Just as the major currency of Hollywood is fame, here in the Washington area we deal in power: Who has it? How much? On the last day of June, many of us were reminded of what it means to be completely powerless -- literally -- when a huge storm took much of the area off the grid. If you are reading this, you are among the lucky ones whose power has been restored; unfortunately, many of our neighbors may have to wait another four or five days before they can feel the caress of air conditioning as they sway to the hum of their computers.
Washington's Worst Week followed close on the heels of its Best as the U.S. Supreme Court handed down a decision that would provide health care coverage to some 30 million uninsured Americans. Less than 48 hours later, high winds, massive lightning strikes and pounding rain left most of the area in the dark. By midnight on Friday, the area was apocalyptic. Enormous trees were uprooted, hitting cars, homes and rendering many roads impassable. Temperatures in the 80s left most of us sweltering in the darkness, aware that weather forecasts called for highs above 100 degrees on Saturday. I would wager that many a powerful head slept badly through the long, hot night.
As the sun rose Saturday morning, so did awareness that it was going to be a very long weekend. Residents who pride themselves on their ability to weather the vagaries of Washington politics discovered that it was far more difficult to deal with the lack of electricity. Many of us who had bragged about our decision to eliminate landlines in lieu of cell phones suddenly realized the consequences of that act. Cell phones need to be charged. Frequently.
So I was among the odd diaspora of residents driving aimlessly around at 6 a.m. on a steamy Saturday morning to survey the damage but, more importantly, to charge smartphones. Gas stations were closed, stoplights were dark, and dodging debris in the road required dexterity more common to bumper cars. I followed a line of cars into a supermarket that was using a backup generator, though I confess I was still too disoriented to consider buying groceries. But the sight of dim lights and the possibility of cool air beckoned and I followed. Most people were making a break for the freezer in the back of the store where they were stacking bag after bag of ice into their carts and then racing for the one open checkout stand. As a groggy disaster neophyte, I put one bag of ice in my cart along with a watermelon and a box of whole wheat Ritz crackers. Somehow that seemed like a good choice at the time.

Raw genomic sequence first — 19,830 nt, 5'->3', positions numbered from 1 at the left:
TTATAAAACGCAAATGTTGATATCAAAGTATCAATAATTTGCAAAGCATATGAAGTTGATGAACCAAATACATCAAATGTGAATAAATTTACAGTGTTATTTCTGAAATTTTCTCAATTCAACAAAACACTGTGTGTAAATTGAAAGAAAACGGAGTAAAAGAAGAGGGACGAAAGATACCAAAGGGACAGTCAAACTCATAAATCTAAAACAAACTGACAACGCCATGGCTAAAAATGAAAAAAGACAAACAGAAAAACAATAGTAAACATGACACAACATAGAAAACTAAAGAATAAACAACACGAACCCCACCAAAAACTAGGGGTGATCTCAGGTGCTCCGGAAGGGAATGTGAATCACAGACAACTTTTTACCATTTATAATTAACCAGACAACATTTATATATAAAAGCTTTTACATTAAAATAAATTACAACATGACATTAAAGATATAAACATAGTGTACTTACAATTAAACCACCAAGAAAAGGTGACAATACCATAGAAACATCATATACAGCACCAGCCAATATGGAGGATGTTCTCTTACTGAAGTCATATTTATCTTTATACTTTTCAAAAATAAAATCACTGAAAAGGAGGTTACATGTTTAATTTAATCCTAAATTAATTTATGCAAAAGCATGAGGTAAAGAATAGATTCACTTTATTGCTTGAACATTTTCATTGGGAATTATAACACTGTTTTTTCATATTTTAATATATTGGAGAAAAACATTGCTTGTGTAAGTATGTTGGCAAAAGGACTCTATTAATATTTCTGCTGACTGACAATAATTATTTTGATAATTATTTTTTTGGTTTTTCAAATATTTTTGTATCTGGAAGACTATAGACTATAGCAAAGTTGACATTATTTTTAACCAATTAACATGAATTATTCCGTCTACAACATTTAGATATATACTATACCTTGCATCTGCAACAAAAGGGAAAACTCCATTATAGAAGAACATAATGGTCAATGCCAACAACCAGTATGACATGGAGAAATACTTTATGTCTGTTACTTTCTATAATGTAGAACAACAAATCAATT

As the temperature quickly rose on Saturday, so too did my wonder at the fact that my teenage daughter had not only slept through the raucous storm but also the steamy aftermath. She wandered into the living room around 9:30 to report that she was hot. Without TV or radio, I realized the scope of the damage when friends and family began calling to see if we were okay. Each call was short as I watched the power on my phone diminish. By midday, we joined traffic jams heading west toward the outer suburbs of Virginia, hoping they had been spared. About 20 miles from Arlington, we found a Silver Diner with a full parking lot. To get there we had to navigate a six-way intersection without working stoplights, which required patience and no small amount of prayer.
The restaurant was filled with refugees in various states of dress, clutching glasses of iced tea and digging into cooked food. Good-natured waitresses were warming baby formula and, for my daughter, charging her cell phone at a prep station. It was a lovely interlude before heading out into the unrelenting heat. Saturday passed so very slowly, helped by an invitation to hang out in the basement of a friend's home where the temperature was mercifully five degrees cooler.
I won't bore you with the details of Sunday except to say that I cleared out the contents of our dripping freezer (so long, Alaskan salmon!), fell into a restless and perhaps heat-induced sleep, gave up on charging the cell phone and picked at the watermelon. We rejoined the power grid at mid-afternoon, though our across-the-street neighbors remained dark for another four hours.
Washingtonians across the region are still suffering on Monday -- from West Virginia to Maryland, they are facing another record day of heat without the tools to combat it. Some are being told their power won't be restored until after the Fourth of July. So what did we learn from this? It is clear that one small but catastrophic event -- weather-induced or man-made - can take us down. We are clearly not equipped to survive living off the grid for long. Water filtration systems failed, gas was unavailable to power cars or the few generators, most grocery stores were closed or emptied quickly and the 911 system went down in Northern Virginia for almost 24 hours. In an area fueled by smartphones and tablets, can we survive without them?
I am proud to live in Arlington County, which sent out tweets throughout the long, dark, hot weekend that I was able to access occasionally. My favorite was sent out during the early hours of Saturday morning. Check on your elderly neighbors, it urged us, to make sure they are okay. On the cusp of turning 56 and with wet washcloths around my neck, I realized with horror I likely WAS the elderly neighbor! So much to absorb in one weekend...
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